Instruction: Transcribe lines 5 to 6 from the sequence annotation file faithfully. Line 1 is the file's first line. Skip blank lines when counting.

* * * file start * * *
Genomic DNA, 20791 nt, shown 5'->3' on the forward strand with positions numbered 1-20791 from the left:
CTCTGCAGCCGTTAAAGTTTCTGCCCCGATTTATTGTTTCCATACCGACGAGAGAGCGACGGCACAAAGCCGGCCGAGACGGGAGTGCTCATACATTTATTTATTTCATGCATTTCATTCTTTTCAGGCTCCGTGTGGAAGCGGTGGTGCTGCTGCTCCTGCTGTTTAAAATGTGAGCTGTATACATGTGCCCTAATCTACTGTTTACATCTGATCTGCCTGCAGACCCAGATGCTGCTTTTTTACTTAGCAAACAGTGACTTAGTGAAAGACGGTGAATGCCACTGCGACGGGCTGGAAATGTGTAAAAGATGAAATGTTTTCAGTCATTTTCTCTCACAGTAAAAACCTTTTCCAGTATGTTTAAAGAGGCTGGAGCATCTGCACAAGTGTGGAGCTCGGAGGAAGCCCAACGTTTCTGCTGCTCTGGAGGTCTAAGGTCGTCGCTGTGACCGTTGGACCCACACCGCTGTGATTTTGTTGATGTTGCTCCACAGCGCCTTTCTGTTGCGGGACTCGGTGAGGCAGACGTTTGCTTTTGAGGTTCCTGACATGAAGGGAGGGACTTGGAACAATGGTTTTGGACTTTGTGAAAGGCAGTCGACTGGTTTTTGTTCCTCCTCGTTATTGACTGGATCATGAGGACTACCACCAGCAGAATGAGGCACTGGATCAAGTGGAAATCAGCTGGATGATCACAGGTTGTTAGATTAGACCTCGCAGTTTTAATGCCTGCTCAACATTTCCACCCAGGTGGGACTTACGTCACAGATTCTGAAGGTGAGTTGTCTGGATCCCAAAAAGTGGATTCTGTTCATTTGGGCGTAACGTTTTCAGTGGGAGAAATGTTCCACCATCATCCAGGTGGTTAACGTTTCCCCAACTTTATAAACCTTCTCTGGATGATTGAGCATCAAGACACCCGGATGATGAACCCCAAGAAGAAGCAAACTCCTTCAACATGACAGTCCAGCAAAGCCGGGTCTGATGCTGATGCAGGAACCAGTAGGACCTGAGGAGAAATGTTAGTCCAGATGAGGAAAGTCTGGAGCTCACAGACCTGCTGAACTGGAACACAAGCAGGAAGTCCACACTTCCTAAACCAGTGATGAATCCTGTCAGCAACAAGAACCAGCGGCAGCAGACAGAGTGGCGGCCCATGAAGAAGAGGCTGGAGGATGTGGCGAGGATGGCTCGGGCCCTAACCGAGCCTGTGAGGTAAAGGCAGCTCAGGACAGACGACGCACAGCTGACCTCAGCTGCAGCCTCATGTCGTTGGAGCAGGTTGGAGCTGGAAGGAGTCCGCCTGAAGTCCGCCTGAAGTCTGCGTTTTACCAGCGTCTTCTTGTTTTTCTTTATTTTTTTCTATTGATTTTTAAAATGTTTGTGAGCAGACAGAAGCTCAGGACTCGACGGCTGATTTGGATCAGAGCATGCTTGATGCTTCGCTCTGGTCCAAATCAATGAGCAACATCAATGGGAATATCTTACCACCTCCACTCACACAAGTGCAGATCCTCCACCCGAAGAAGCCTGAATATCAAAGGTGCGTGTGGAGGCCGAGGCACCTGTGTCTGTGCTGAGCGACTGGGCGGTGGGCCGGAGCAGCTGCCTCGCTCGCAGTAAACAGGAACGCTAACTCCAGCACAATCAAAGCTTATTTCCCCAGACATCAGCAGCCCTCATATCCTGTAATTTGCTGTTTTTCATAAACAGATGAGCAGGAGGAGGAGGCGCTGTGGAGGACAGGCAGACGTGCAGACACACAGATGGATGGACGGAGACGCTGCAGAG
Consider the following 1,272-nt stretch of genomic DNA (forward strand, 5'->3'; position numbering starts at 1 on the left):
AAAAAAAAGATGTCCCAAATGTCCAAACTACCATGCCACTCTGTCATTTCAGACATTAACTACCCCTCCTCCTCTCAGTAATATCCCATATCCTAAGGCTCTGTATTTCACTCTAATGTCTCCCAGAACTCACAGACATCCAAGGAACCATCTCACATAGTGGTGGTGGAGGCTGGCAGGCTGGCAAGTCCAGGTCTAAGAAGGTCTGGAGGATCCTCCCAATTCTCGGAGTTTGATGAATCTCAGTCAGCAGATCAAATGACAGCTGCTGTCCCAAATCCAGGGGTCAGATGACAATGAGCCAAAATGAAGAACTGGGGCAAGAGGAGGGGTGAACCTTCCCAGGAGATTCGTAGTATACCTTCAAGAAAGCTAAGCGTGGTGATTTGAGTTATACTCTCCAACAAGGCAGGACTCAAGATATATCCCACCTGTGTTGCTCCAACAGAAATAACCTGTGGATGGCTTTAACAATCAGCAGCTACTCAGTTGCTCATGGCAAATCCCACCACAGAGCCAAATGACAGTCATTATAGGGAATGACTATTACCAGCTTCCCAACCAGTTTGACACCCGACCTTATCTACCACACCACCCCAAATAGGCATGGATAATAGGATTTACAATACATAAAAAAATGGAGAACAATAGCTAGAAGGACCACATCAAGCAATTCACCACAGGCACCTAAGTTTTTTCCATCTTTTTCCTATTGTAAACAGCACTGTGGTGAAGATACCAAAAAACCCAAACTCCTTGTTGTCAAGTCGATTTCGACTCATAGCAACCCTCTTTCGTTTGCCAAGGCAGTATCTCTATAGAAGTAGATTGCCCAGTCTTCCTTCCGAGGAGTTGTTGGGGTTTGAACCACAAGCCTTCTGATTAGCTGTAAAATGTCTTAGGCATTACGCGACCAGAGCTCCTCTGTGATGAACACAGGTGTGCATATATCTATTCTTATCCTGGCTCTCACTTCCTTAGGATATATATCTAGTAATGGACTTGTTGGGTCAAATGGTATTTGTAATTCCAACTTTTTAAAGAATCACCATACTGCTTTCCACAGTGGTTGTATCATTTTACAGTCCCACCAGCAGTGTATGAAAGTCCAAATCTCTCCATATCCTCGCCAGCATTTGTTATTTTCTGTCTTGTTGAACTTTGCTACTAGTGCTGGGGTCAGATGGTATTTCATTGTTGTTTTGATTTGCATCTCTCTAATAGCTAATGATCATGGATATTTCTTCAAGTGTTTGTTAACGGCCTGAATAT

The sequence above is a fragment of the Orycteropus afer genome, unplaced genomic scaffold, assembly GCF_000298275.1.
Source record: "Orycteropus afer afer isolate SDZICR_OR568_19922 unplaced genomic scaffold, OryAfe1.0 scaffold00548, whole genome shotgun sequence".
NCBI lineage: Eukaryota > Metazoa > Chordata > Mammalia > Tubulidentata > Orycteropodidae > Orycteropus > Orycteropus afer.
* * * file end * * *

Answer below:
The sequence above is a fragment of the Orycteropus afer genome, unplaced genomic scaffold, assembly GCF_000298275.1.
Source record: "Orycteropus afer afer isolate SDZICR_OR568_19922 unplaced genomic scaffold, OryAfe1.0 scaffold00548, whole genome shotgun sequence".